What causes the universe to expand? How many galaxies are out there that we don’t even know exist?

Given the vastness of our universe, studying astrophysics and cosmology often brings more questions than answers. But those questions, and finding some answers, are what drive physics major Evan Jones, ’18.

Jones’ curiosity about physics was piqued by Carl Sagan’s seminal book Cosmos, and nurtured by UR faculty, particularly astrophysicists Ted Bunn and Jack Singal. “The professors are highly educated, and they’re passionate about what they do, and that passion is contagious,” Jones said. 

With Singal as his mentor, Jones set out to answer one of the larger questions currently facing astrophysicists: how do we measure the distance of galaxies from Earth, when there are hundreds of billions of objects out there in the universe?

“I’ve developed a computer system, SPIDERz, for estimating photometric redshift, which is the distance of galaxies from Earth, measured from a small number of measured brightness values in different wave bands of light,” Jones said. A lot of theoretical cosmology relies on the distance measurement of redshift in galaxies to Earth, but knowing the exact accurate redshift for every object in the universe is impossible to measure; it would take too much time to attempt to analyze the billions of objects out there. “My research is aimed at estimating the distances with easily obtained observations, using the power of machine learning to obtain these estimates at a fast rate,” he said.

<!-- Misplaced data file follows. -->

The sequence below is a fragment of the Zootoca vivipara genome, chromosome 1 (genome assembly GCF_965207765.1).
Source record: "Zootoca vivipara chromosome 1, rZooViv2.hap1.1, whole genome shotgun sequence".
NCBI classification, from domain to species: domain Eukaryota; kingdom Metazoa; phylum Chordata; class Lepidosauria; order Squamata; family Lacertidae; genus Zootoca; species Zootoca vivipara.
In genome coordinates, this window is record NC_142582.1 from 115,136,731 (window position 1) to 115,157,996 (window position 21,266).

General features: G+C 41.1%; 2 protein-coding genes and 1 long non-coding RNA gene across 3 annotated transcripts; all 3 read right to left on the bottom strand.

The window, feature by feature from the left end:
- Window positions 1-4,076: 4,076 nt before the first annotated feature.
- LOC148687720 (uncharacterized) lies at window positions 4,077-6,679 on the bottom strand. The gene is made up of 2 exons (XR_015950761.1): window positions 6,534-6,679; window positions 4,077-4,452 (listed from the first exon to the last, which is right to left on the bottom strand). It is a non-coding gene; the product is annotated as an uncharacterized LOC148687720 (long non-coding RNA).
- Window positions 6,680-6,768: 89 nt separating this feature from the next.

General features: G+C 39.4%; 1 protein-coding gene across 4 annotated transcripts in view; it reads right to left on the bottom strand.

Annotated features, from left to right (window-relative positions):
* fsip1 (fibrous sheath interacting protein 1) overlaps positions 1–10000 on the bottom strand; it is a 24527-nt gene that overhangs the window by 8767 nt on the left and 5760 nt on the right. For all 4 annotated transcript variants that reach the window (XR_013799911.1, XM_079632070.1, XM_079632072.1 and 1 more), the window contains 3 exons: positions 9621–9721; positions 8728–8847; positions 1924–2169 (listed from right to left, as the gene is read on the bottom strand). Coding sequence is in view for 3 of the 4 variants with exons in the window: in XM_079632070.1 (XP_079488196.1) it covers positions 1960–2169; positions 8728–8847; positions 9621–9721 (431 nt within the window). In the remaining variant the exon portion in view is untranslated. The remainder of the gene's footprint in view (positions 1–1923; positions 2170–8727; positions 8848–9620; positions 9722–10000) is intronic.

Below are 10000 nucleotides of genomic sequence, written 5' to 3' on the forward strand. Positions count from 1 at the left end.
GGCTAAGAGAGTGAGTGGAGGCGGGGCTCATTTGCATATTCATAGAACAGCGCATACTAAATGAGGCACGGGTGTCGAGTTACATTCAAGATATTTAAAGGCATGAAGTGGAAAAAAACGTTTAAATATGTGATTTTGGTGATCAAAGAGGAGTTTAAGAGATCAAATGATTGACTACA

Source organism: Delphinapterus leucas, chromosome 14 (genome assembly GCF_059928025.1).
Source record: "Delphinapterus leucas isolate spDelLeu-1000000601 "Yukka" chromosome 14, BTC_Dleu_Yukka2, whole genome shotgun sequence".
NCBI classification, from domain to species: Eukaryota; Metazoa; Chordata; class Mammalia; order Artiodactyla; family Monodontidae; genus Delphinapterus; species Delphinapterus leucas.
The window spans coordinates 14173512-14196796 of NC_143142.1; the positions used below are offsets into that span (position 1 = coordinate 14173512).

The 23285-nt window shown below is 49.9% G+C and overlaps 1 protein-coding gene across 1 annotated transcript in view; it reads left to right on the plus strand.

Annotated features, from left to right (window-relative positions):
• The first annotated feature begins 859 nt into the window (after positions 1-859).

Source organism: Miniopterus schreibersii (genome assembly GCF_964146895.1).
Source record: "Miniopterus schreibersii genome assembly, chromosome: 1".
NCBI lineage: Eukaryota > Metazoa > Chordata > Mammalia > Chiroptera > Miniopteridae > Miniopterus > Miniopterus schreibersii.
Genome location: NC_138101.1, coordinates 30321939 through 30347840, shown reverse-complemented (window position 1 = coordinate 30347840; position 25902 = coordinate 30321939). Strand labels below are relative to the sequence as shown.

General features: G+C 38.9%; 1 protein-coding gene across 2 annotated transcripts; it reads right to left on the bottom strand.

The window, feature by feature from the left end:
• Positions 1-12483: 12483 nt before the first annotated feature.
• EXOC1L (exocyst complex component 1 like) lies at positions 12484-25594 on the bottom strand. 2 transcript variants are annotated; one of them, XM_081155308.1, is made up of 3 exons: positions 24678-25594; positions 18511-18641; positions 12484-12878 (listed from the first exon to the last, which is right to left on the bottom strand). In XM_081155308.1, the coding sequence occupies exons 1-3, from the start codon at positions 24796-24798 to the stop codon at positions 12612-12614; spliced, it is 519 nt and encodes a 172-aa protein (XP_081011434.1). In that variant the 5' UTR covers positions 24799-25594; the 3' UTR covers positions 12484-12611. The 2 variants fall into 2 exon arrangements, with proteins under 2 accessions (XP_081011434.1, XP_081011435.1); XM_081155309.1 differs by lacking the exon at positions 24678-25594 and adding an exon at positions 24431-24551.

Jones spent his first summer teaching himself Interactive Data Language, a computer programming language regularly used for data analysis in the astrophysics community. Once he had a handle on the language he would need to write the program, he spent the next two years working alongside Singal to code and test SPIDERz against existing redshift data to hone its accuracy in estimations. “I’m working with up to eight computers, each running different computations simultaneously because the data sets are so large,” he said.

Having good estimates of galaxy redshift, which SPIDERz provides, will be incredibly important to astrophysics in the near future. “In the next decade, there’s going to be rapid release of data for millions of objects for the first time ever, with new large extragalactic surveys,” Jones said. “Now is the time to prepare for how to analyze that data that will be coming, so that theories about how the universe is formed, can progress as fast as we can enable them to.”

Jones and Singal had their work on SPIDERz published in to the journal Astronomy and Astrophysics and Jones was also recognized with the A&S Student Symposium Paper Competition award in April. He has spent this summer refining the program in advance of submitting a second article. “SPIDERz now performs better in estimating, and the methods that I’ve implemented into the program to make it perform better can potentially be used in other machine learning programs,” he said. “What we’ve done has the potential for others to take our information and apply it to what they’re doing.”

What makes Jones happiest, though, is knowing that his work on SPIDERz has the potential to answer some of the large questions that people have about our universe. “The project can be used by theorists to help answer some of the most interesting questions anyone can come up with,” he said. “I think about that stuff all the time, so spending my time working on something related to that, I was really motivated to do it.”